This is the fifth post in a series which began with Adopting a Child: Categories Unnamed.
The premise of this series is that -- despite many wonderful individuals who officially and unofficially work to bring adoptive families together -- the network of governments, policies, agencies and institutions in which they work do not see these children as individuals, but as a class of individuals that need to be categorized. Furthermore, because of what these categories say -- not about the children they classify, but the societies who create them -- these categories that cause children to languish without families remain largely unnamed. The second post in this series revealed that children are sometimes forced converts to preserve or promote a faith, the third that they are more commonly categorized as political pawns, and fourth that they are always being treated according to their value as economic assets and liabilities. The point of this series is to call out all the categories my wife and I and other adoptive parents encounter in order that we can instead call these children by name.
#4: Children as Culture War Tokens & Trophies
We will ignore for now what everyone regards as the culture war hot button in this arena -- same-sex marriage and those couples adopting -- not because it doesn't deserve to be recognized, but because it is recognized: remember, this series is about categories unnamed.
Furthermore, it is recognized even though it will actually affect relatively few children waiting for adoption: what percentage of our society is gay, and what percentage of those individuals would choose to have a family (simply recognizing that not all individuals do, regardless of sexual orientation), and what percentage of those families would then choose to do so by adopting a child previously unknown to them, someone somehow already in contact with or outright care of the state?
No, our focus will be on the unnamed portion of this category, which in the US touches upon every family who decides to weigh the options of domestic versus international adoption, and by extension, the fate of every US child for whom adoption may be there best option for a stable family.
This is the question.
Why do so many of the over 5,000 American families who adopt annually choose to do so from overseas, typically at much greater initial expense with often greater traumas to overcome long term, when in any given year there are 400 - 500,000 children in the US foster care system -- over 100,000 of whom are eligible for adoption, and nearly 25,000 of whom will age out of that system every year never having the opportunity to be embraced by a permanent family?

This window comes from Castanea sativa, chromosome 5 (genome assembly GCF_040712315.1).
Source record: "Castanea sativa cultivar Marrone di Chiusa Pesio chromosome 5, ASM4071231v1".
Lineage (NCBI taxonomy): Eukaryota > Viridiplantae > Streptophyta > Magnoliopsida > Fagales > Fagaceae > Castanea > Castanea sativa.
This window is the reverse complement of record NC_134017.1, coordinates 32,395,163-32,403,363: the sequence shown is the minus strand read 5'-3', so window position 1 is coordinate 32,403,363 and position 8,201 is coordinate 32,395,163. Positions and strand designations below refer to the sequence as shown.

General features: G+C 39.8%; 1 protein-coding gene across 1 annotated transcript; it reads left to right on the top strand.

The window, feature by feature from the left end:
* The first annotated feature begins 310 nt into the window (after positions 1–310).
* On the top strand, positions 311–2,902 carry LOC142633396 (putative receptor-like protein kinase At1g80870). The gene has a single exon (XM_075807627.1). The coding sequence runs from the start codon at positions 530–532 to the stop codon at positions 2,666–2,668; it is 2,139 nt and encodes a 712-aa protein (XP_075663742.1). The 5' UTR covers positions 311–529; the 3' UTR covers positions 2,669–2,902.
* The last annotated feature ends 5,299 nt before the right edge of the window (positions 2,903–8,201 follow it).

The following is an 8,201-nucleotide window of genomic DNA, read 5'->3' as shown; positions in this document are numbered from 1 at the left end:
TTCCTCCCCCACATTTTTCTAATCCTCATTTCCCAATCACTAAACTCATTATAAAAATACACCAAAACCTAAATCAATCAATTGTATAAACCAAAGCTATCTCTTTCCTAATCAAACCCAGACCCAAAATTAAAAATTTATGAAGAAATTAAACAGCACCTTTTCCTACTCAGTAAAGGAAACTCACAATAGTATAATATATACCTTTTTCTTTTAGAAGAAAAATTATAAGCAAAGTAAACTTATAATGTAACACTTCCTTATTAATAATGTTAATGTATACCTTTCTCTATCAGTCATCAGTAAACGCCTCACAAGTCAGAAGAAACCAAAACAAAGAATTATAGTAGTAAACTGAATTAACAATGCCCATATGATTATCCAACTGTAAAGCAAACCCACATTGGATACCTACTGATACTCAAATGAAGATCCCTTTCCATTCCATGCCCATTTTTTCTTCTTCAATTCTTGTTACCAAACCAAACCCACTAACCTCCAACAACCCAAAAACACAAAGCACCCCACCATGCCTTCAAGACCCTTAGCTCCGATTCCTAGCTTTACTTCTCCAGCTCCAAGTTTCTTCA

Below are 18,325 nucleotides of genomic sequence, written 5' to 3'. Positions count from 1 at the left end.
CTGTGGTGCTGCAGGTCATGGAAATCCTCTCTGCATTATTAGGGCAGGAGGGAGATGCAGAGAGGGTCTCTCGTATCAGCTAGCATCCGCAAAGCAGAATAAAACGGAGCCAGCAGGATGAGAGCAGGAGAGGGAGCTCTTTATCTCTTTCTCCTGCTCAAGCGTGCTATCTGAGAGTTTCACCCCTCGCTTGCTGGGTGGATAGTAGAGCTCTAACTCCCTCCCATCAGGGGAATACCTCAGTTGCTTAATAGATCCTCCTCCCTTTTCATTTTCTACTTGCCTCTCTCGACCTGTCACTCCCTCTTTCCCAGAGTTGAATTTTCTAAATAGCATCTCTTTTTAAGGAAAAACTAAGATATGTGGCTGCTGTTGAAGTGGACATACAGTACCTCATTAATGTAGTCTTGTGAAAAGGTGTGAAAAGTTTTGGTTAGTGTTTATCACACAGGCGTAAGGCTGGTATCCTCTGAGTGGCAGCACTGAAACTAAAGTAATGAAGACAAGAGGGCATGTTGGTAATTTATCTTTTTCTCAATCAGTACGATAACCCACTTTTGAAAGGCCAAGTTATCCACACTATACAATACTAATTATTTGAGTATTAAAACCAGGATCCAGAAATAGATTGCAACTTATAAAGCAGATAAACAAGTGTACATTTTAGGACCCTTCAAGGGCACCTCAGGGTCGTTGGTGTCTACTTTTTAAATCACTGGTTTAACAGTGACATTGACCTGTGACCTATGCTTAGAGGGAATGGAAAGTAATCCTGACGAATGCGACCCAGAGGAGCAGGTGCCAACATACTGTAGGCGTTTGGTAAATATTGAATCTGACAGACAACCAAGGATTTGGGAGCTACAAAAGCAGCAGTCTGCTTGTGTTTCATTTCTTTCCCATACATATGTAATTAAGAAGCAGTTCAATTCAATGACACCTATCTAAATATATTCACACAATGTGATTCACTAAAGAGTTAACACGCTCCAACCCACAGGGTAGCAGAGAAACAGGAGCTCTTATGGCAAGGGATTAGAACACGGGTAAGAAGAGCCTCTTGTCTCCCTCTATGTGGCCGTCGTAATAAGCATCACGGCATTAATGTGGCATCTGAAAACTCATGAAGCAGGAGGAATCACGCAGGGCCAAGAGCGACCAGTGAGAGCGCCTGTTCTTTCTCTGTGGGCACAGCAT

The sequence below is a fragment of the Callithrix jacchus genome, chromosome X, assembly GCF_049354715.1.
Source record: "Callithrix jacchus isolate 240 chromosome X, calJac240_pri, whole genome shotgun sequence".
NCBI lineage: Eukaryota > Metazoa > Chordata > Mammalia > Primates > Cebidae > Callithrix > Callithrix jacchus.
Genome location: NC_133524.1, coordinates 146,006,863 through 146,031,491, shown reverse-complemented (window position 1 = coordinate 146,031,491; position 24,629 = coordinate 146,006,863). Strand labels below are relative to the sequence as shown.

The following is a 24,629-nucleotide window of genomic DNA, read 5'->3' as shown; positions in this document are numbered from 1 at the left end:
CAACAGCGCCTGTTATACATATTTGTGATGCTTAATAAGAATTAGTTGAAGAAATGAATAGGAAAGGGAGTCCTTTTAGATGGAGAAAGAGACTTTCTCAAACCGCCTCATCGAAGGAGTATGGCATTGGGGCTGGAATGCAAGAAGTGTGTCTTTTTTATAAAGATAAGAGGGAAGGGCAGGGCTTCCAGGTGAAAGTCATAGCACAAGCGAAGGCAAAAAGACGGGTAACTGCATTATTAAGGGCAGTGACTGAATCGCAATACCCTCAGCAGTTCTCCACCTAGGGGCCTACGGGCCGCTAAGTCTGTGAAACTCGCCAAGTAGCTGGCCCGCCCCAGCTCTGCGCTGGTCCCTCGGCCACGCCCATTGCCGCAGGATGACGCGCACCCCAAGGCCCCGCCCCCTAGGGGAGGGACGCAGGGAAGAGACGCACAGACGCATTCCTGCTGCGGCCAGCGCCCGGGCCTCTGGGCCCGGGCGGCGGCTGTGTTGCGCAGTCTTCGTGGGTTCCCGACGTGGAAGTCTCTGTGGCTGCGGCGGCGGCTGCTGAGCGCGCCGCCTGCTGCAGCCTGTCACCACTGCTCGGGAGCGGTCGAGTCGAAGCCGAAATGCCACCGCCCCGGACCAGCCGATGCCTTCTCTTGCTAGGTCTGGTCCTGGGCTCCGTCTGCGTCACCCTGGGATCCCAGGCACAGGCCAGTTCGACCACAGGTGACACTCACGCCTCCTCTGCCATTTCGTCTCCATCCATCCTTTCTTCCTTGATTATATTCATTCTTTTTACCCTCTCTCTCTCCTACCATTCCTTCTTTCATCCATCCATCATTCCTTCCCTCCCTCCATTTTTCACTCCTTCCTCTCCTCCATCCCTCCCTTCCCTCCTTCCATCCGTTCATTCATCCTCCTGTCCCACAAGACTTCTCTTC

We have labeled this blog post "Children as Culture War Trophies & Tokens", but it is really a domestic extension of our prior post about "Children as Assets & Liabilities", because it is really rooted in American notions of property.
In crude and blunt summation, from Thomas Jefferson to the present day, the American ethos has been "Property: don't mess with mine and take care of your own."
Now there are very good historical reasons for how this ethos has affected parental rights and the right of a child to adoption -- the horrors of forced removal of children from indigent immigrants and indigenous populations primary among them -- but for several decades now what were initially pro-child policies to prevent such abuses have had inadvertently anti-child consequences.
Because of a baptists' and bootleggers' consensus that create uncertainty for the adopting family: will they be able to complete the adoption, will its completion be final, will a birth parent either reappear or continue to be present in that child's life -- whether for good or ill -- and, by extension, a part of their family?
Liberals in our legislatures and courts and government agencies have created roadblocks to adoption in the interests of protecting the right of a birth parent to initiate or resume or play some role in parenting their child.
Meanwhile, conservatives in our legislatures and courts and government agencies have also created roadblocks to adoption, largely in the interests of trying to require people to accept (fiscal) responsibility for their (social) actions -- which in this case means parenting the child they brought into this world.
Liberals want to protect birth parents' rights, conservatives want to require birth parents' responsibility.
"Don't mess with mine, take care of your own."
The only individuals being regarded as people in either of these propositions are the parents; their children have been relegated to property.
Is it any wonder then that so many live in limbo, when we treat them like homes in foreclosure or an impounded vehicle?
It is easy when reading the earlier posts in this series to cast aspersions on other countries and cultures, the ones from which Americans -- who adopt more than any other nation -- adopt the majority of their children. However, as a society, we are not exempt from having to examine our own categories unnamed, and recognizing the names of the children within them.
Therefore, next week we move on to a more hopeful note: Adopting a Name.
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